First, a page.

Sharks In Australia Tweet From @SLSWA When They're Close To Shore
Good news for everybody terrified by Sharknado and Jaws: You can go back in the water. At least if you're in Australia: Researchers in Oz have hooked up sharks with transmitters that send out tweets of their locations. Whenever one of the 338 tagged sharks is a half-mile or less away from the coast, a tweet of their whereabouts, size, and breed is broadcast by the Surf Life Saving Western Australia Twitter feed, @SLSWA.
The organization is trying to stymie the number of fatal shark attacks in Australia, which has the most shark-related deaths in the world. In the last two years, sharks have killed six people off the country's coasts.
SLSWA hopes that the Tweeting can reach surfers, fishermen, and divers faster and warn them about potential danger. Plus, researchers will be able to study the sharks — great whites, whaler sharks and tiger sharks — at the same time. However, it's still up to humans to remain alert and vigilant whenever they are in the water, because tagging 300 sharks is just a drop in the bucket.
Though local government in Western Australian recently tried to implement legislation to target and kill sharks, scientists argue that because of the huge distances sharks travel, it wouldn't do any good.
But not everybody agrees that sharks Tweeting is the future. Kim Holland, a University of Hawaii marine biologist, believes the SLSWA's tweeting system to be a bad idea:
It can, in fact, provide a false sense of security — that is, if there is no tweet, then there is no danger — and that simply is not a reasonable interpretation. Just because there's a shark nearby doesn't mean to say that there's any danger. In Hawaii, tiger sharks are all around our coastlines all the time, and yet we have very, very few attacks.
Besides, as anyone who's seen Sharknado knows, the only way to protect yourself against sharks is with a machine gun, helicopter, chainsaws, homemade bombs, and Tara Reid.
As it turns out, putting real animals on Twitter isn't actually a new thing. This summer, South Africa's Johannesburg Zoo introduced us to the world's first animal Tweeter, a honey badger named BG. By using wireless sensors, BG's fans are able to keep track of his daily comings-and-goings. If he's near his water bowl, it'll send out a food-related tweet, for example. BG's racked up about 10,000 followers since July. Plus he's completely adorable — just check out his selfie.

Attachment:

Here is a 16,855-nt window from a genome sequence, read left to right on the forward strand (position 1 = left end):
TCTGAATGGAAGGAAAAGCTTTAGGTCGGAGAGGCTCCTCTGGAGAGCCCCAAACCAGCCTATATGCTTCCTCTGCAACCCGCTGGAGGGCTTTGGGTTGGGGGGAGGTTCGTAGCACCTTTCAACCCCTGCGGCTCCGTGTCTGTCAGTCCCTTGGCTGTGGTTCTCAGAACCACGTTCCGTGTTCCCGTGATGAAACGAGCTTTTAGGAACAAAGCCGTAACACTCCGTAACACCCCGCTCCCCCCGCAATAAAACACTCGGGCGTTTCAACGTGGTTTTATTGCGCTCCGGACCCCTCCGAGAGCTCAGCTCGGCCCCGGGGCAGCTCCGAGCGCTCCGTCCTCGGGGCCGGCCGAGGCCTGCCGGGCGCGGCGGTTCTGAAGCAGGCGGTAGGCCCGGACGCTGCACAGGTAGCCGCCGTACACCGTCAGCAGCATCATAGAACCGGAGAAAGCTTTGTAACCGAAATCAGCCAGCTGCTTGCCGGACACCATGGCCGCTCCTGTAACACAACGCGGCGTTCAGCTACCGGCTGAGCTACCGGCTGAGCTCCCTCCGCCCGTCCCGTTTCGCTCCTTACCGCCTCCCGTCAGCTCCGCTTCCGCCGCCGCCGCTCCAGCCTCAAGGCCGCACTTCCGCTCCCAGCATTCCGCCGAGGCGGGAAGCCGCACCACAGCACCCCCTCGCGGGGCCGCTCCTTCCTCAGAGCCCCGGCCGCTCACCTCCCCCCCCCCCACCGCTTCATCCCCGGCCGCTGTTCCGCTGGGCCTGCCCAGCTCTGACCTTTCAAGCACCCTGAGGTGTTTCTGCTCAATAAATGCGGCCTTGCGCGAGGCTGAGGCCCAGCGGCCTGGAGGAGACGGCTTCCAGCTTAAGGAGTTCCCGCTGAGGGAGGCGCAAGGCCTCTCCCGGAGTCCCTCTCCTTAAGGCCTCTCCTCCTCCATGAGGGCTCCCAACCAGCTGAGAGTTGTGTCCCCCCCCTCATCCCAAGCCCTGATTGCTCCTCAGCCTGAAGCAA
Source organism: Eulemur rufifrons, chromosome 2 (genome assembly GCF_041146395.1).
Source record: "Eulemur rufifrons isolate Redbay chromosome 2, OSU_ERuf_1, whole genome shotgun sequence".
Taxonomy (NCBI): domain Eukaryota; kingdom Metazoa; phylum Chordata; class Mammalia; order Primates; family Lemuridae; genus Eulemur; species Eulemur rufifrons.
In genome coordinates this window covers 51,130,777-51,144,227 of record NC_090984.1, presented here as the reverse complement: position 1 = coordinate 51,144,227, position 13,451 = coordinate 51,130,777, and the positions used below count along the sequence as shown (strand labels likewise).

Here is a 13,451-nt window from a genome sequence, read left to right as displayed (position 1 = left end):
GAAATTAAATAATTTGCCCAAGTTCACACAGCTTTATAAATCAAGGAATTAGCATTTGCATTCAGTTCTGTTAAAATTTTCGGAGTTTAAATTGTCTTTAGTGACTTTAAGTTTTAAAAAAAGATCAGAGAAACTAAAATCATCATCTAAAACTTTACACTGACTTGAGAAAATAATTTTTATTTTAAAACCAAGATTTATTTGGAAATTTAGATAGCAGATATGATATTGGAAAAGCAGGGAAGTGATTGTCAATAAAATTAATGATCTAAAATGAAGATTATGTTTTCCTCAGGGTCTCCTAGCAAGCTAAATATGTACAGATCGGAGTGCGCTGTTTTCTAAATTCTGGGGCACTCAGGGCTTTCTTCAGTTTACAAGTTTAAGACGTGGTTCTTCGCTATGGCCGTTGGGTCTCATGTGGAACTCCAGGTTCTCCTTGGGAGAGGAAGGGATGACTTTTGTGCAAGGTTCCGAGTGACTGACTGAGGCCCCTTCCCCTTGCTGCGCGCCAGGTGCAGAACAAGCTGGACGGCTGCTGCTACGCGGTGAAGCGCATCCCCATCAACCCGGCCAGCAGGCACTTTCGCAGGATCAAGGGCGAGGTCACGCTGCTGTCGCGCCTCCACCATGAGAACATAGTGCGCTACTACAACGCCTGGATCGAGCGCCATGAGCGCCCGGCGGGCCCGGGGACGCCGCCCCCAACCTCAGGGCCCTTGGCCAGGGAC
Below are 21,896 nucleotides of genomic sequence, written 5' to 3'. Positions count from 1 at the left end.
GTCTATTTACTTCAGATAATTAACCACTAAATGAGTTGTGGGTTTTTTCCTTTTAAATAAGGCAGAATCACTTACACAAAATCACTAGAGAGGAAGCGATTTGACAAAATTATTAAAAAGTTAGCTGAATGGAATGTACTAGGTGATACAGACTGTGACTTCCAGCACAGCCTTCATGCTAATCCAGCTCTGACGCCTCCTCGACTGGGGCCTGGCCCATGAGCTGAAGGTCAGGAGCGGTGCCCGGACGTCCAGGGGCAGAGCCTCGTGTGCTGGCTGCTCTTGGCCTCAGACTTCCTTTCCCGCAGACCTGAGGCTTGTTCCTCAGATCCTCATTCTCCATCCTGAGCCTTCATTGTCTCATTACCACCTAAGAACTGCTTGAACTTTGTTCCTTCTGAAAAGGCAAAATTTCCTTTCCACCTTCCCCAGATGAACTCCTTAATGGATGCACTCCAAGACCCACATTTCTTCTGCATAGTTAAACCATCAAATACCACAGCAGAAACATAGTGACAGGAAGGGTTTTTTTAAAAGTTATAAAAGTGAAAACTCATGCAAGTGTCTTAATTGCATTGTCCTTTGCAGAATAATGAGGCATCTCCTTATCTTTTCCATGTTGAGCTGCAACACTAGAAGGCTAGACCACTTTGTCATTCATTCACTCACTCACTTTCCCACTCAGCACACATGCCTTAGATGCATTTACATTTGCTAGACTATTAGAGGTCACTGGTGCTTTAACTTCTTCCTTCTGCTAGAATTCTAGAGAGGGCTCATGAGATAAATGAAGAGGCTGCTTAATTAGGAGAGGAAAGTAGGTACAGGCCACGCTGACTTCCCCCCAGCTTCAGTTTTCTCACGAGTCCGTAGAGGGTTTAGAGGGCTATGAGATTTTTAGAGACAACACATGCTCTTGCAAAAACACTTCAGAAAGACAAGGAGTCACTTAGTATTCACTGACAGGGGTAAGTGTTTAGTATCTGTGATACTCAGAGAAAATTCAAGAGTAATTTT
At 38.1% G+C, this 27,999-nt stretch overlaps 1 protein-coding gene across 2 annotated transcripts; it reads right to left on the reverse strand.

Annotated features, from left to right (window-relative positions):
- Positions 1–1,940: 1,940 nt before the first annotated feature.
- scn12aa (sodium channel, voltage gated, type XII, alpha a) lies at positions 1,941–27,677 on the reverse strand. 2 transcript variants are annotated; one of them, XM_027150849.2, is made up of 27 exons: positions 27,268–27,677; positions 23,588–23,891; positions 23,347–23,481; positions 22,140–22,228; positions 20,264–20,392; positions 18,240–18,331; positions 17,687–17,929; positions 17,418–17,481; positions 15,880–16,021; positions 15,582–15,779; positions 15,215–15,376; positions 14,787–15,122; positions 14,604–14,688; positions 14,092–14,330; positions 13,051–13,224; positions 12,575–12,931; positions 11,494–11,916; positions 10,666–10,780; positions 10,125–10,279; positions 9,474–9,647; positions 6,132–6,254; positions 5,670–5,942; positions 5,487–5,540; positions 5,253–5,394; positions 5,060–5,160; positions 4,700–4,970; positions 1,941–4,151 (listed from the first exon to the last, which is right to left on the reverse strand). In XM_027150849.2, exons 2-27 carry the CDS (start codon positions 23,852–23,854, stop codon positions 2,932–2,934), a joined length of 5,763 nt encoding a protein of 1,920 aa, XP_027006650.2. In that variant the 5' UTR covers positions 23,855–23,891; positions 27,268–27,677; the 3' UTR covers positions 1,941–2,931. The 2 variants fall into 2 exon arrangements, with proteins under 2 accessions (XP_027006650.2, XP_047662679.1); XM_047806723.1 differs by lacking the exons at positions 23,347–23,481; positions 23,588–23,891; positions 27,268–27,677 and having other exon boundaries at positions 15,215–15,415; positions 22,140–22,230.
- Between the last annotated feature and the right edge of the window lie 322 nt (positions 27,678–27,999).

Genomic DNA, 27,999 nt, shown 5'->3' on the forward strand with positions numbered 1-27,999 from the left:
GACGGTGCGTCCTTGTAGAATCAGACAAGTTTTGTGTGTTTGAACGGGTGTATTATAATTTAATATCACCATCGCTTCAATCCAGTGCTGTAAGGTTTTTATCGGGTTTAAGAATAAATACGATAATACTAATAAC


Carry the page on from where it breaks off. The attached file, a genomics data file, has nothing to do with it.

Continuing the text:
And here's how the whole process works:
Back in 2010, researchers hooked up 12 Ontario cows to Twitter for one year by using radio-frequency tags attached to their ears. The experiment, conducted by the University of Waterloo's Critical Media Lab and a high-tech farmer who uses robotic milking, tracked the cows after they were milked and fed.
Besides Tweeting out repeated pleas to "eat more chicken," the sassy cows bragged about their milk amounts.
In man's futile ongoing attempts to become Dr. Doolittle, people have also developed dog and cat collars capable of Tweeting. (Yeah, right, like any cat would let you put this huge collar on them.) It seems like they've still got a few bugs to work out, according to this epic Amazon review of Puppy Tweets:
It's just a stupid dog... at least, that's what I thought.As soon as I hooked it up, the tweets started rolling in. "I feel like a steak," one read. "How bout a walk," another asked. Then, "tonight." Why would my dog tweet "tonight?" Must have been a mistake right? Maybe, but what I awoke to the next day chilled my spine. In the backyard I discovered half of my neighbor's cat. HALF!
Regardless, none of these tech-savvy animals hold a candle to the pure brilliance of Common Squirrel.
Image via Gifulmination